first_imgWebsiteWebsiteWebsite WebsiteWebsiteWebsite WebsiteWebsiteWebsite Aloclair is formulated to ease the pain of mouth ulcers and promote fast healing.Now available in three applications – gel, mouthrinse and spray – Aloclair forms a protective barrier over the ulcer, shielding sensitive nerve endings and giving fast, effective, long-lasting relief.Aloclair contains soothing Aloe Vera, liquorice extract, lubricating Hyaluronic Acid and PVP which forms an invisible, protective coating and promotes healing. Aloclair is made without alcohol, does not sting and is suitable for adults, children and babies.Dirna Grobbelaar, IVOhealth’s oral hygiene advisor recommends Aloclair.“Aloclair is suitable for all ages and can be easily applied wherever the ulcer is located. A rinse is great if you have several ulcers or if they are situated at the back of the mouth. The spray and gel are user-friendly in a young child’s mouth.“Aloclair forms a barrier over the sensitive nerve endings making eating, talking and drinking more comfortable and giving immediate pain relief.”Aloclair is available at Dis-Chem and leading pharmacies at these recommended retail prices:• Aloclair Mouthrinse (120ml) – RRP R109.95 – excellent for multiple, reoccurring ulcers; orthodontics and dentures; post-surgery / dental treatment• Aloclair Spray (15ml) – RRP R84.95 – makes hard-to-reach ulcers accessible• Aloclair Gel (8ml) – RRP R69.94 – for isolated mouth ulcersAloclair is distributed by IVOhealth, distributors of leading oral care brands. For stockists for further details / call 0860 123 456 / or find them on Facebook Ulcer FactsMouth ulcers, also known as canker sores, regularly affect around 20 per cent of the population and most people will experience at least one during their lifetime.Although mouth ulcers are not contagious and usually clear up in a few days, they can be extremely painful because they expose sensitive nerve endings, making drinking, eating and even talking uncomfortable. For some people the pain is so severe they cannot sleep.Who is affected?• Mouth ulcers can happen at any time, although they are more common when one is run down, busy or stressed; for example during exams, deadlines and end-of-year pressures.• Recurring mouth ulcers most commonly start during adolescence (between 10 and 20 years old).• Fluctuating hormone levels can be a trigger – women are more likely than men to experience ulcers. Ulcers can occur when premenstrual, tired, pregnant or menopausal.• Genetics seem to play a role – if your parents have had recurring mouth ulcers then there is a 90 per cent chance you will too.Causes • Once-off ulcers are usually the result of a minor injury (such as accidentally biting the cheek).• Babies and young children may be affected as a result of common viruses (including Hand, Foot and Mouth Disease).• Some medication causes mouth ulcers, as do allergies; people with coeliac disease may develop ulcers when they eat foods containing gluten.• People undergoing chemotherapy and radiography treatment for cancer are at higher risk of ulcers and sore mouths.• Trauma from orthodontics (braces) or dentures.• Smoking• Nutrition – deficiency of Vitamin B-12, folic acid and iron.Management and Treatment• Eat plain food and drinks, avoiding spices and salt or acidic drinks like orange juice that might burn.• Drinking with a straw to bypass ulcers in the front of the mouth will help, but be careful that the drink is not hot enough to burn the throat.• Avoid alcohol and tobacco, both of which can dry out and irritate the lining of the mouth.• Use Aloclair for immediate relief.Oral HygieneGrobbelaar warns against neglecting your oral hygiene if you are experiencing mouth ulcers or a sore mouth.“After eating and before going to bed, rinse with salt water, homeopathic Ora-Salts or an anti-bacterial mouthwash such as GUM Paroex – these will prevent the ulcer becoming infected and promote quicker healing. Ideally continue to brush your teeth correctly twice a day – use a soft-bristled or child’s toothbrush. If you find that your toothpaste stings, try using a non-foaming type like GUM Paroex Gel Toothpaste.”Next StepsMost mouth ulcers will last around 10 days before clearing up naturally. If an ulcer does not heal within two to three weeks, consult your doctor or dentist – oral cancer rates are on the rise globally and predicted to treble in the next generation. An ulcer can be an early indicator and it is important to rule this out.Recommended Products for Mouth Ulcers• Aloclair Mouthrinse (120ml) – RRP R109.95 – excellent for multiple, reoccurring ulcers; orthodontics and dentures; post-surgery / dental treatment• Aloclair Spray (15ml) – RRP R84.95 – makes hard-to-reach ulcers accessible• Aloclair Gel (8ml) – RRP R69.94 – for isolated mouth ulcers• Ora-Salts (120g) – RRP R54.95 – for natural relieve with sea salt and homeopathic ingredients• Sunstar GUM Paroex Rinse (300ml) – RRP R79.95• Sunstar GUM Paroex Gel Toothpaste (75ml) – RRP R39.95Available from Dis-Chem and leading pharmacies.All products are distributed by IVOhealth, distributors of leading oral care brands. For stockists for further details / call 0860 123 456 / or find them on Facebook Mouth ulcers can happen at any time, although they are more common when one is run down, busy or stressed; for example during exams, deadlines and end-of-year pressures. Photo submitted.last_img read more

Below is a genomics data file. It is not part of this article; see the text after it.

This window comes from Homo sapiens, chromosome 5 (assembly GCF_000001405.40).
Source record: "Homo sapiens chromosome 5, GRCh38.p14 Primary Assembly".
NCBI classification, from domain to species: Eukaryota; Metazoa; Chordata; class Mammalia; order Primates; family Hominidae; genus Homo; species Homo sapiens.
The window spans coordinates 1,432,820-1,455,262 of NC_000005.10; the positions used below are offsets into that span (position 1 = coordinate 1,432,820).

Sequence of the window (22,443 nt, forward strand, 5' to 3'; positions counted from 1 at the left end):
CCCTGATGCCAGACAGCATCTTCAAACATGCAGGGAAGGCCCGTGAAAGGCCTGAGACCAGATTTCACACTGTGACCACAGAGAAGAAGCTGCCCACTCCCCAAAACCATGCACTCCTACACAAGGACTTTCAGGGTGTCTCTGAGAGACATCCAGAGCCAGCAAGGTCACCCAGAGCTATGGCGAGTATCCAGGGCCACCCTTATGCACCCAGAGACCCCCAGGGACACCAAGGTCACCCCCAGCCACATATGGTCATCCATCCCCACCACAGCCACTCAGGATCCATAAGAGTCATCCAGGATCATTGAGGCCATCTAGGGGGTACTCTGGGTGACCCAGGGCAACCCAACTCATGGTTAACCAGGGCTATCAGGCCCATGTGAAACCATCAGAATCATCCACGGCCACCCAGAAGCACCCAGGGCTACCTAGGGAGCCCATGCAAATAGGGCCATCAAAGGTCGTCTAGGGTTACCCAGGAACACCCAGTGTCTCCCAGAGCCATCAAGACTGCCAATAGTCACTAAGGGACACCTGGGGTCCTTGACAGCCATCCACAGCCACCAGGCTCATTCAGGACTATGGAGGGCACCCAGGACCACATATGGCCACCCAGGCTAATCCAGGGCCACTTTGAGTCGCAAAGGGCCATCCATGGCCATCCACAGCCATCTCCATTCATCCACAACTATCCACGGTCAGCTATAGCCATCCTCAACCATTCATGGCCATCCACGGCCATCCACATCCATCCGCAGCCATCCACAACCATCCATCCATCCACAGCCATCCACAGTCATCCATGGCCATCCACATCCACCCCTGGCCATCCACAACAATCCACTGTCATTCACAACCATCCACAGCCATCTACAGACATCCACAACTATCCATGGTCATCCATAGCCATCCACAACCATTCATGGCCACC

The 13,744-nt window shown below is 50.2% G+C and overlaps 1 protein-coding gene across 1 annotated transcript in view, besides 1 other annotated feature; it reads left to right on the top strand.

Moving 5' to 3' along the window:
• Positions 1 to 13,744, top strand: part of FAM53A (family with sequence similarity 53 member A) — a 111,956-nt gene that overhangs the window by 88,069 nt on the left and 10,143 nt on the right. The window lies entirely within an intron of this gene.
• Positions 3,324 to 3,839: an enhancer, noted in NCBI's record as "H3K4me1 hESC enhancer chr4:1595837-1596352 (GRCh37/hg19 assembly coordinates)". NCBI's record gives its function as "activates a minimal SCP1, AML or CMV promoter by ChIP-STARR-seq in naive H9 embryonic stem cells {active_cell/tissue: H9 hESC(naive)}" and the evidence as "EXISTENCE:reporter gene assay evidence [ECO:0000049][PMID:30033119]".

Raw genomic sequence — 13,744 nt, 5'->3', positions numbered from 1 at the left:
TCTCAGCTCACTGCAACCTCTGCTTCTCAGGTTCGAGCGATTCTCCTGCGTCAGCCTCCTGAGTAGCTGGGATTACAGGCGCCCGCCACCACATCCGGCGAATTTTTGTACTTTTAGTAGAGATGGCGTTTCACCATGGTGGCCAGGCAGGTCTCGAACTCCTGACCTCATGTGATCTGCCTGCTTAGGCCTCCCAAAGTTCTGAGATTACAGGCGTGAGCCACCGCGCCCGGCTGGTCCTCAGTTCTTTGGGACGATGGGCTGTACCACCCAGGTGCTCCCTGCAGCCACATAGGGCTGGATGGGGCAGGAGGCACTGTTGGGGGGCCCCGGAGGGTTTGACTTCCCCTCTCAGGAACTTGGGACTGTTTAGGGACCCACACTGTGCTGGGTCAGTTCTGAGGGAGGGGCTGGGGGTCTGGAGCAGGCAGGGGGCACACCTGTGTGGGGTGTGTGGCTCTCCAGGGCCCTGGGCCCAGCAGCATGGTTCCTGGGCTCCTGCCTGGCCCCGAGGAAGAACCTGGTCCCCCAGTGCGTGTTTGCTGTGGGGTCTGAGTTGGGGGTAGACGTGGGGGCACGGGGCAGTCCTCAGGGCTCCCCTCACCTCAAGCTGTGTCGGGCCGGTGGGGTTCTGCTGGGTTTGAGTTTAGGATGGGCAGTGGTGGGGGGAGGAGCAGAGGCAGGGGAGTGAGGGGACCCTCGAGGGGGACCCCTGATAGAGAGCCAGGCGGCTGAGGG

Two killed as faction fighting erupts again